Climate change, pandemics in increasingly mobile societies, political instability in an ever more connected world: These are just some of the looming challenges that will face future generations across the globe.
To engage young leaders in discussions on this issue, the Initiative for U.S.-China Dialogue on Global Issues launched a student fellows program that brings together Chinese and American university students for sustained dialogue. This year’s cohort—four students from Chinese universities and five from U.S. universities—met in Beijing in early June to reflect on their substantive and candid interaction during the academic year.
The Beijing meeting was the capstone to the fellows’ year-long dialogue on the “Challenges of Globalization.” Over the course of two semesters, the fellows have engaged in active online and in person dialogue on various issues, including opportunities and challenges for U.S.-China cooperation to benefit the global community, how young Chinese and American perspectives can influence the course of U.S.-China cooperation, and recommendations for tangible U.S.-China joint action on global issues in 2017.
During the meetings in Beijing, Dennis Wilder, professor of the practice in the Asian Studies Program, and Dr. John Kline, professor of international business diplomacy, engaged the students in an in-depth discussion centered on the topic of “Challenges of Globalization.” The students had the opportunity to meet Chinese Vice Foreign Minister Zheng Zeguang and were hosted by Counselor Chen Yanjun and a group of young Chinese Foreign Ministry officials for a discussion on U.S.-China relations and careers in the Chinese Foreign Service. They visited the U.S. Embassy in Beijing and met with four U.S. diplomats from different sections of the mission who explained the work of the embassy and how they came to be in the U.S. Foreign Service. They also met with a young foreign correspondent working in Beijing to understand the rapidly evolving media environment in China. In addition, the fellows found time to do some sightseeing in China’s capital and to experience Beijing’s culinary delights.
The fellows returned to several overarching themes throughout the meetings in Beijing. A first was the very different framing of globalization by the U.S. and Chinese governments since President Trump’s election. The Chinese students had many questions about the role America now saw for itself in the Asia-Pacific region and globally and the impact this would have on U.S.-China cooperation. The U.S. students had many questions about China’s emerging global influence, particularly through the new “One Belt, One Road” initiative championed by President Xi Jinping. The students concluded that there still exist many arenas for U.S.-China cooperation to benefit the global community but that perceptions of the other’s intentions often hamper this cooperation.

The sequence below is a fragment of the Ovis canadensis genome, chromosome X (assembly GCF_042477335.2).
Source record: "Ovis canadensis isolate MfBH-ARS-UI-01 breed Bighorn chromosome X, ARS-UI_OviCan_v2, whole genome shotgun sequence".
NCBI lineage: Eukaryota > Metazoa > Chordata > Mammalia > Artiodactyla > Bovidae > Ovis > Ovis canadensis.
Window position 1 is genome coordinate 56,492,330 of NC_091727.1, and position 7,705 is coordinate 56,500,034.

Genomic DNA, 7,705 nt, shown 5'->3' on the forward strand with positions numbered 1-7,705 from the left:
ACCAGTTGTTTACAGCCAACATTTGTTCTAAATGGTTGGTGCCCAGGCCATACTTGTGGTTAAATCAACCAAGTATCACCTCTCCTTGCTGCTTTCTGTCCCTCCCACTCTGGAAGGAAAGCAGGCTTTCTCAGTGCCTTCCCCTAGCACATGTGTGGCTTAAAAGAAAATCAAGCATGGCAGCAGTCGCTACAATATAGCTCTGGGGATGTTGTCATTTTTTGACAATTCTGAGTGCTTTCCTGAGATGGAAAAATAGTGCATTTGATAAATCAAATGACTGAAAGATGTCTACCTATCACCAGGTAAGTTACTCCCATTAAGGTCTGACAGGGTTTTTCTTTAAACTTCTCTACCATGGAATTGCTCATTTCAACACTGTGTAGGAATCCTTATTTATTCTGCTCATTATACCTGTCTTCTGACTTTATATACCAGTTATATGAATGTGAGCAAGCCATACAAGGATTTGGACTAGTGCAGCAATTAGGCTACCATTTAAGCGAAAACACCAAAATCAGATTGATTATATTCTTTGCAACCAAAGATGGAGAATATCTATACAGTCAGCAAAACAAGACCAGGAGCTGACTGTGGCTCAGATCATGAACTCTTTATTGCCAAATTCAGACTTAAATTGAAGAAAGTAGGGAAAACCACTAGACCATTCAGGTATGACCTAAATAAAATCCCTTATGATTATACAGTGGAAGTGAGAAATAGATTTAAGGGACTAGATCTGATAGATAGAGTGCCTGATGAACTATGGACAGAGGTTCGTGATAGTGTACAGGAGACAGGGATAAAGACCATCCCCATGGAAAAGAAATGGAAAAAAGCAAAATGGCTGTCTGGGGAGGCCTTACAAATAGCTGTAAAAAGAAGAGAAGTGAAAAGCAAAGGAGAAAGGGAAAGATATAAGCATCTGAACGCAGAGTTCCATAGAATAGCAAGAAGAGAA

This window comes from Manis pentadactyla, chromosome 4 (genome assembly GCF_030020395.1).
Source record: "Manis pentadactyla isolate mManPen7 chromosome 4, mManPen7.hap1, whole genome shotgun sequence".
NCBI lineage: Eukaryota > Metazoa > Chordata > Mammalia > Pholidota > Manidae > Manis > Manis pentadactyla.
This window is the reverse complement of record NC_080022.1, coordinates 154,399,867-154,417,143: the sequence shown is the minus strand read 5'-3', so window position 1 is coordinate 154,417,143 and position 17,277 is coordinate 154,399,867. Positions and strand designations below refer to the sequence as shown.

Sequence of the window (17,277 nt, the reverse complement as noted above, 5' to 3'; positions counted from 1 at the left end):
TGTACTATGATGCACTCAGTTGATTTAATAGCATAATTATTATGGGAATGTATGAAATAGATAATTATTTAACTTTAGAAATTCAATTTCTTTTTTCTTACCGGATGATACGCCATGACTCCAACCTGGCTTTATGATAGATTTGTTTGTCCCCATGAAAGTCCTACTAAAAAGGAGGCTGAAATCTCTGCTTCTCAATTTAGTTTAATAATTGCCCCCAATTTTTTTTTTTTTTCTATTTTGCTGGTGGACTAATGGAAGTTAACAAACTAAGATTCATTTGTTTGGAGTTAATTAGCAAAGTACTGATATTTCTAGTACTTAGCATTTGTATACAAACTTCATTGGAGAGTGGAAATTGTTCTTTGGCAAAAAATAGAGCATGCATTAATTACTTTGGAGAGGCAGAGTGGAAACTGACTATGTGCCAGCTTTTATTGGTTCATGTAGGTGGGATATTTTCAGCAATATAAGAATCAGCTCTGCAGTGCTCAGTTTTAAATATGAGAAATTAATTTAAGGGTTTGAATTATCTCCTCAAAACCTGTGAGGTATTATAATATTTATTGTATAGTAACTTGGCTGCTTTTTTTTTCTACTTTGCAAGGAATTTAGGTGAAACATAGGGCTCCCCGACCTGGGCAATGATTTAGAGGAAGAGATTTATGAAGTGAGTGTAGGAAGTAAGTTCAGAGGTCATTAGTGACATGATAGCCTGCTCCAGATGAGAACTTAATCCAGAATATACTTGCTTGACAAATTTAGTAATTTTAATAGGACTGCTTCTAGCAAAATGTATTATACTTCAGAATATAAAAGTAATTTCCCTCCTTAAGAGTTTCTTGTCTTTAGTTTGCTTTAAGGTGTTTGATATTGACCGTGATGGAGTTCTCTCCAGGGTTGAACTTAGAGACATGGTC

A second theme was the ethics of global business and the values that Americans and Chinese share that compels them to ensure that transnational corporations act in a socially responsible manner globally. Discussion centered on what young Americans and Chinese can do to make themselves more aware of the implications and ramifications of global supply chains. Professor Kline presented a detailed analysis of his research on this topic related to the apparel industry in the Dominican Republic. He also presented the fellows with tools for reflecting on their own values and ethics, which led to a robust discussion of similarities and differences in Chinese and American values, particularly on religion and the definition of human rights.
A third theme was a wide-ranging discussion of the fellows’ view of the changing global order and what they saw as the challenges ahead. They expressed optimism about the future of U.S.-China relations and the state of the world. There were lively and candid exchanges on the extent to which the United States and China should intervene in the affairs of other nations and impose value systems. However, they all agreed that in the twenty-first century, the United States and China have unique opportunities and obligations to work together to alleviate global poverty, stop the spread of infectious diseases, reduce regional conflict, and assist exploited populations.
Finally, the fellows concluded that this year-long dialogue had met the objective of giving them a richer and deeper understanding of the differing U.S. and Chinese perspectives on a myriad of bilateral and global issues. They found that they could engage in candid and meaningful dialogue while still maintaining deep respect for each other. The fellows felt that they had created deep and abiding personal friendships and asked that Georgetown University consider having them reconvene in the future, joining with other cohorts of student fellows, to continue the dialogue.